When you think about menopause, you may think of losing bone mass in the hips and spine. But did you know that women lose bone mass in their mouth and jaw, too? As a result, menopausal women are at increased risk for tooth loss.
Indeed, women can lose 40% of their bone mass during perimenopause and menopause, according to Joan Otomo-Corgel, DDS, MPH, the president of the American Academy of Periodontology. Because of swings in hormone levels, menopausal women are more susceptible to gum disease, loose teeth, and tooth loss.
"[A patient's] mouth will reflect these changes faster than almost any other tissue in the body," Dr. Otomo-Corgel explained.
What your dentist needs to know
Healthcare professionals, including dentists, ask about your health history to develop the best treatment plan possible for you. When a dentist knows that a woman is undergoing menopause, he or she can better monitor changes in the patient’s gum and bones.
A dentist, for example, may ask how long you have been experiencing menopausal changes, if you are or have been on any hormone replacement therapy, or if you have had a hysterectomy, because all those factors can affect your oral health.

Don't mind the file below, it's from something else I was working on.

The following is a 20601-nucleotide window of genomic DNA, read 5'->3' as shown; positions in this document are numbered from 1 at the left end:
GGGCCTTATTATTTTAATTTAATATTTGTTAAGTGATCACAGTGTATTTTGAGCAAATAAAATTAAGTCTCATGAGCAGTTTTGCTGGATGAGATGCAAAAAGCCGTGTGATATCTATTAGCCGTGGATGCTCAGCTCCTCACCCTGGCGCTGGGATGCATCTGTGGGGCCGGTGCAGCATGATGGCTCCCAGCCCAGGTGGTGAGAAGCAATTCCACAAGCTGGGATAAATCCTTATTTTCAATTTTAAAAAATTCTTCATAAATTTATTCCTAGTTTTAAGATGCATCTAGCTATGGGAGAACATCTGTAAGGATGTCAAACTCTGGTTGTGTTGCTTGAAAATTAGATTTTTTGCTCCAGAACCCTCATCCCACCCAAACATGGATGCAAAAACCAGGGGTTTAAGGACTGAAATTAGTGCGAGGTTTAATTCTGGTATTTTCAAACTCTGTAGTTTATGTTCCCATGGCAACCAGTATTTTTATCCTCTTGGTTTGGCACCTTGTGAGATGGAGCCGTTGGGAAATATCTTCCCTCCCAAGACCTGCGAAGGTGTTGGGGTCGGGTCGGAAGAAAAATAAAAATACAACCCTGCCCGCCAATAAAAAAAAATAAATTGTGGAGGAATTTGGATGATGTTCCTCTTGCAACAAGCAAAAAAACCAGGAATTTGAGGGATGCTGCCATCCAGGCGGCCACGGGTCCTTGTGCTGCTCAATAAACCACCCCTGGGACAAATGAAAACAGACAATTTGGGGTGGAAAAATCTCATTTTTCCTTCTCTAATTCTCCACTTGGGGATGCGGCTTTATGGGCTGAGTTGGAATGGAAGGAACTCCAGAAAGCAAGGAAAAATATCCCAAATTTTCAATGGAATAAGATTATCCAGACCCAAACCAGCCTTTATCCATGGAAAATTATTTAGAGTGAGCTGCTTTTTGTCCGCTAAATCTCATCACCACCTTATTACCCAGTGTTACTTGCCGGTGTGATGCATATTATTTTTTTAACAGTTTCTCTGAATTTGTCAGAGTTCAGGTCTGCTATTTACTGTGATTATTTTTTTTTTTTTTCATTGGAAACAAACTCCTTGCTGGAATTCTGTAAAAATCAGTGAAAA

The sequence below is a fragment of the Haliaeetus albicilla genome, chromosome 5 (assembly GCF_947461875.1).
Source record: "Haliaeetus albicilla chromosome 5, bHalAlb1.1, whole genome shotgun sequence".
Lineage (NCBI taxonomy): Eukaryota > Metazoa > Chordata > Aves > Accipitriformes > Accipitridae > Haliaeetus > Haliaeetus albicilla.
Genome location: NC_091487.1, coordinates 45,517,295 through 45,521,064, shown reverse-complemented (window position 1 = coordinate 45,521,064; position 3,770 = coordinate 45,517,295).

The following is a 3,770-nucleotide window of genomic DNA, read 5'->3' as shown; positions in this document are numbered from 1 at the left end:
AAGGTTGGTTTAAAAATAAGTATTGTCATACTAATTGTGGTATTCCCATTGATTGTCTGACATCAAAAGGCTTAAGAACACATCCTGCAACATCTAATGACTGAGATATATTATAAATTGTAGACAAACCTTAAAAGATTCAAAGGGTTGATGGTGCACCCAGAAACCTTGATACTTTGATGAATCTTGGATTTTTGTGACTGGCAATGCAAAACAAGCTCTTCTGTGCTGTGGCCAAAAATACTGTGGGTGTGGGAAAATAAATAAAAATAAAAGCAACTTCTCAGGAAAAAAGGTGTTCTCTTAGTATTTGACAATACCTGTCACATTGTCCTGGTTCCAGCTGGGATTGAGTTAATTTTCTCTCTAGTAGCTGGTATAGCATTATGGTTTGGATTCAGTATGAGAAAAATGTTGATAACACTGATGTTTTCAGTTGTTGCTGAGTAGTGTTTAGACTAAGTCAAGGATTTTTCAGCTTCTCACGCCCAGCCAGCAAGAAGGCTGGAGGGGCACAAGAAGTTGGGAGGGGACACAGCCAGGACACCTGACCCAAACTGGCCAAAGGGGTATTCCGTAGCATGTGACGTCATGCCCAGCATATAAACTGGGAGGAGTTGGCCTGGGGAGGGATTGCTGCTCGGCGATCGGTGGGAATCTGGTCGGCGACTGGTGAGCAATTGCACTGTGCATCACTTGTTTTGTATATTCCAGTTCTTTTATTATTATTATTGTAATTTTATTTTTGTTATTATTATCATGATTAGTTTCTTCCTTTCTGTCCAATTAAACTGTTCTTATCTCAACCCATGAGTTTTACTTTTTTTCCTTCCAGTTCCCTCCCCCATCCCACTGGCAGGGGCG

“Many women have had a hysterectomy at an early age, which makes them more susceptible to problems with low hormone levels, such as decreased bone mineral density and thinning of … gingiva and hair,” Dr. Otomo-Corgel said.
In addition to screening for oral health diseases, dentists can also screen for other menopausal-related conditions, such as osteoporosis. In fact, just going through menopause is a risk factor for bone loss.
"There are a number of risk factors that can contribute to a person's susceptibility to osteoporosis and bone loss,” Dr. Otomo-Corgel said. “For example, steroids, long-term medications for treating gastroesophageal reflux disease (proton pump inhibitors), blood thinners, antiseizure medication, and medications for cancer chemotherapy are some of the medications that have the potential to reduce bone density.”
New scientific research is also showing that osteoporosis and gum disease are linked, so if your dentist is aware that you have or are at risk for osteoporosis, he or she can take action to diagnose and treat gum disease before it becomes aggressive, Dr. Otomo-Corgel explained. She also cited research that has indicated that postmenopausal women with osteoporosis need new dentures than other women because of changes in bone dentistry and tooth loss.
Dr. Otomo-Corgel acknowledges that talking to a dentist about menopause may be difficult, but it’s an important conversation to have -- it might just save your teeth.